24-bit 48kHz is the norm in film post-production here in LA, with new recordings and foley coming in at 96k or 192k. I'm recording at 96k most of the time and occasionally work with 192k samples when creating new sound design.

But what about 1-bit? Seems the recorders are coming down in price and becoming attainable. What's the best mic match for a 1-bit rig? How best to archive the recordings? And which workstations will let you work with such a file?

No one that I work with currently records at 1-bit, although I can imagine the incredible flexibility you could have with that resolution.

5 Answers 5


I used to have a Korg DSD recorder. Sounded amazing. As far as mics go, any mic that sounds great on a normal recorder will sound great on a 1 bit recorder - often times better...

I never found a good solution to working with these files though. They aren't particularly large files, but I never found a DAW that supported it, so I ended up converting the files to wavs or aiffs before manipulating anyways. (speaking of which, I have an awesome DSD recording that I'd love to listen to again but can't convert because I don't have my software anymore! Does anyone have Korg's Audiogate?!) Granted they sounded slightly different, but that may have had as much to do with the machine and it's preamps as it did the 1-bit recording.

If, say, Pro Tools or Logic would support 1-bit (don't know if Nuendo supports it), I would totally get one of those recorders again. You're right, there would be incredible flexibility with the resolution involved...

That said, try to stay away from the Korg MR-1 if you can. I went through 3 or 4 of them (all under warranty - hard drive kept dying on me).


I don't mean to water down the discussion but the idea of 1-bit sounds totally like someone needed a new and proprietary technology for licensing purposes. I am sure AES 5935 (the opposition's reasoning) is well conservative (and proven controversial) but I still cannot find a serious flaw with traditional PCM 192kHz/24bit.

Also, PCM does not require noise-shaping. PDM can't do without it. Adding noise? I thought we were trying to get rid of it in the first place.

At this time I'm much more concerned with what the best match for a 96k-192k rig is. For sheer Nyquist mischief that's a mic that can handle up to 96kHz frequency range. Mmm.. new and intricate sounds =)

  • Hah, indeed: Imagine future mics coming with a high-freq cut/rolloff switch to reduce ultrasound interference. Probably will happen in our lifetime... Commented Mar 18, 2010 at 17:50
  • 1
    @NoiseJockey - might not be required, since you can expect ADCs to feature anti-aliasing / low-pass filters already.
    – georgi
    Commented Mar 18, 2010 at 19:14
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    Adding noise is good when it reduces audible distortion. Especially in noise shaping, where the added noise is ultrasonic.
    – endolith
    Commented Mar 20, 2010 at 13:52

EDIT: Turns out, I totally misunderstood your question. It's 1 bit DSD you where talking about (thanks Kibibu for pointing that out). So my answer is totally void. I'll leave it here, just in case anyone else got confused.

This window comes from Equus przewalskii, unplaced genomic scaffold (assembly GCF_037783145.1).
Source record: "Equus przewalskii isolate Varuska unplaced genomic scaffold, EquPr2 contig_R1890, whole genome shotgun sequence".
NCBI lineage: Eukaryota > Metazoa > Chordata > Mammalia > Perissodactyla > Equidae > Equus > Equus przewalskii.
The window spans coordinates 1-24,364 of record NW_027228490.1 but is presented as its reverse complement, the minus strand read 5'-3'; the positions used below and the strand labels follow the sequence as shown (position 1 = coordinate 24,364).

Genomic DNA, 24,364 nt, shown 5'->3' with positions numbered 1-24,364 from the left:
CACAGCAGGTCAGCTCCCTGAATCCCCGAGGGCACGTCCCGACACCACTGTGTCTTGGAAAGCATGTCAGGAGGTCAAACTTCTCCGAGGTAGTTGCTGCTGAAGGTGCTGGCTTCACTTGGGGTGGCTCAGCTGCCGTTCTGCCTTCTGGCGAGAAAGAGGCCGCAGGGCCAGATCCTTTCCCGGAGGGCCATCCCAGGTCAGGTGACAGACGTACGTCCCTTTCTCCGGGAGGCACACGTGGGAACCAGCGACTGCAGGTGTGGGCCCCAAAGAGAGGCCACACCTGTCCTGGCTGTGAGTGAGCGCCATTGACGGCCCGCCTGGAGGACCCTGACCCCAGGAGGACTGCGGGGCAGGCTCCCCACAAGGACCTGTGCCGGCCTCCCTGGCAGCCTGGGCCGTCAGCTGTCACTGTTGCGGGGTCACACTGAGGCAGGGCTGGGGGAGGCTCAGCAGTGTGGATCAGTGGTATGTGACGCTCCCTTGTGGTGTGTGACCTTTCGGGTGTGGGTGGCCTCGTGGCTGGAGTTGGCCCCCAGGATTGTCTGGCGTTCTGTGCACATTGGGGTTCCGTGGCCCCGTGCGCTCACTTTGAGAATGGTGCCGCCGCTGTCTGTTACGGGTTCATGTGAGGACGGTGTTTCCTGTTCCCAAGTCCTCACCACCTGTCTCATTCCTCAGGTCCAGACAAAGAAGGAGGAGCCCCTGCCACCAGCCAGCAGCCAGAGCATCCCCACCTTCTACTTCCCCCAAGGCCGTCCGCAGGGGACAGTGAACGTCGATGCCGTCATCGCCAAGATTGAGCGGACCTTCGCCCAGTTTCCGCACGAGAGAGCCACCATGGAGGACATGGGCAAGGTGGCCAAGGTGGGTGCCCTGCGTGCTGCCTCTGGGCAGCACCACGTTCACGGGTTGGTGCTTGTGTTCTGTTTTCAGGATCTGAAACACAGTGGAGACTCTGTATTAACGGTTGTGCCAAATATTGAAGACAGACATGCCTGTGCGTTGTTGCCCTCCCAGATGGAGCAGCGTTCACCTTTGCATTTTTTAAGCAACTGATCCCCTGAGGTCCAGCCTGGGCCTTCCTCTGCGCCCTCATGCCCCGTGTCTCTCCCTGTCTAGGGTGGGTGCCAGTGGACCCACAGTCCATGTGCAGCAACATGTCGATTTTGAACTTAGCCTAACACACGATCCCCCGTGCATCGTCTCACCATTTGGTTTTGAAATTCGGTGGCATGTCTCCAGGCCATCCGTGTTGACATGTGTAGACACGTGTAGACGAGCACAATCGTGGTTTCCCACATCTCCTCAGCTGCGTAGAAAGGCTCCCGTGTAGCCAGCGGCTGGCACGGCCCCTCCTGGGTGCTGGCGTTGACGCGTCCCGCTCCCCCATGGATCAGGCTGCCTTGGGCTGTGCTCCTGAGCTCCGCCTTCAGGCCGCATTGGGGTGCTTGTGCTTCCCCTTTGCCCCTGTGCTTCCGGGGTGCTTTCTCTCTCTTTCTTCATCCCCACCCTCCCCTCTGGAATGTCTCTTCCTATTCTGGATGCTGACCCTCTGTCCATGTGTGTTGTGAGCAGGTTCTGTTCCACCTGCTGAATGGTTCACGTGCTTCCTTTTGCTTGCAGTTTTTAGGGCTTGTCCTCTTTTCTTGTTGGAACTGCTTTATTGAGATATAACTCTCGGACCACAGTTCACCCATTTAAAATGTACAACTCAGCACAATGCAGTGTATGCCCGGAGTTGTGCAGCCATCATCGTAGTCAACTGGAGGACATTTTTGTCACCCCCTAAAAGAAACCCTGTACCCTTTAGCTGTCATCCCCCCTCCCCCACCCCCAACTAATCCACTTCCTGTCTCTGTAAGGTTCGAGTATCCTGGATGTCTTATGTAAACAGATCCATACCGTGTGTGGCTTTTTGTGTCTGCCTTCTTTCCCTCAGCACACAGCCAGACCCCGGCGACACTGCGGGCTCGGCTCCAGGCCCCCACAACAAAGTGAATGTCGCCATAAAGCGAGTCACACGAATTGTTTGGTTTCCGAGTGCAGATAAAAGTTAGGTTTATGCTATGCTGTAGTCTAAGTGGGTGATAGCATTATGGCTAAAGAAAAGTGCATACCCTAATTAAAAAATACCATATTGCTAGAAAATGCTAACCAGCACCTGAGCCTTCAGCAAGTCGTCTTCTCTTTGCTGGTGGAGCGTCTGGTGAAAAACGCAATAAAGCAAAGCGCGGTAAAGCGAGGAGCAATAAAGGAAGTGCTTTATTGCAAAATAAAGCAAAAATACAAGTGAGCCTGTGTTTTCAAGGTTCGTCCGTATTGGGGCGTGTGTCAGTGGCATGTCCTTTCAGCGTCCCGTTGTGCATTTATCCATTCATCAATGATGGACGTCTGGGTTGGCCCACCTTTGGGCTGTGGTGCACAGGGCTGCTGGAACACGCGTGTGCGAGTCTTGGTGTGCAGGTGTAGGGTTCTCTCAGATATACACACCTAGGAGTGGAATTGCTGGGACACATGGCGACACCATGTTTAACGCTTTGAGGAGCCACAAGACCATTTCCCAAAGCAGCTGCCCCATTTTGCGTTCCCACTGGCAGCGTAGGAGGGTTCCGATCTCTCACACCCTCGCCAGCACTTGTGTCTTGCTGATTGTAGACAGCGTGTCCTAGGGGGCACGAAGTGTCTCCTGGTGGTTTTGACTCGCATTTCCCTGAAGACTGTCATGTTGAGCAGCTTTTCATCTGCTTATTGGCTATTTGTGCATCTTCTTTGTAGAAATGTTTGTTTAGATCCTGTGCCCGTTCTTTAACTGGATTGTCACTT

Old and wrong answer:

Do you maybe mean 32-bit on field recorders? 1-bit is extremely low and would mean the resolution of the sound is very bad (or great if you're into chip music). The higher the bit depth, the higher the signal to noise ratio and the better the dynamic range. So if we record at 24 bit, we can record a little softer (safer to avoid clipping) and then bring it up in post without increasing too much noise.

Sample Rate is time based, and means how many times per second will the sound be sampled or recorded onto the recorder (eg: 96000 times/second or 96kHz). In the 'real' world, sound is continuous but digital processes information in chunks. To digitize the sound, it needs to be changed into discrete-time signal, these chunks of sounds give the illusion of a continuous signal, this is much like film running through a camera - this process is called quantization.

Bit depth is the resolution of your recording. In other words, how many bits are recorded per sample. If our sample rate is 48000/sec (48kHz) and our bit depth is 24-bit, then 1/48000th of a second is one sample and each one of these samples has got 24 bits of information.

Does this make sense? Or is it even more confusing? I know I didn't answer your question at all, but if you meant 32-bit, then I'm pretty sure we will soon have it on our recorders.

If you want to hear what 1-bit sounds like, check out this little 1-bit synth I made at a handmade music event.

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    1-bit is a different recording technology with a phenomenally high sampling rate. It's used on SACD, for example.
    – kibibu
    Commented Mar 16, 2010 at 10:06
  • Really? Wow, never heard of it. Good to know... Commented Mar 16, 2010 at 10:21
  • Awww, i thought it was a satirical question! Well. I suppose it's still a good question in it's educative property. But I was a pretty big fan of it upon first misunderstanding.
    – MtL
    Commented Mar 16, 2010 at 16:01
  • Yeah, I couldn't tell if it was a joke or not until I was reading through the first answer.
    – Mark C
    Commented Apr 16, 2010 at 22:06

Your 24-bit 48kHz uses the same oversampling sigma-delta modulation internally. Korg provides "AudioGate" software to convert 1-bit recordings to normal formats, which is what the 24-bit/96 kHz converter does internally anyway, so I don't see the point.


The only software i can think of that can use DSD/ support 1bit is Pyramix, which also has some very useful functions for working with video. Ive never used the DSD abilities of it so i cant comment on it really, but considering what else it can do im sure its worth a look.


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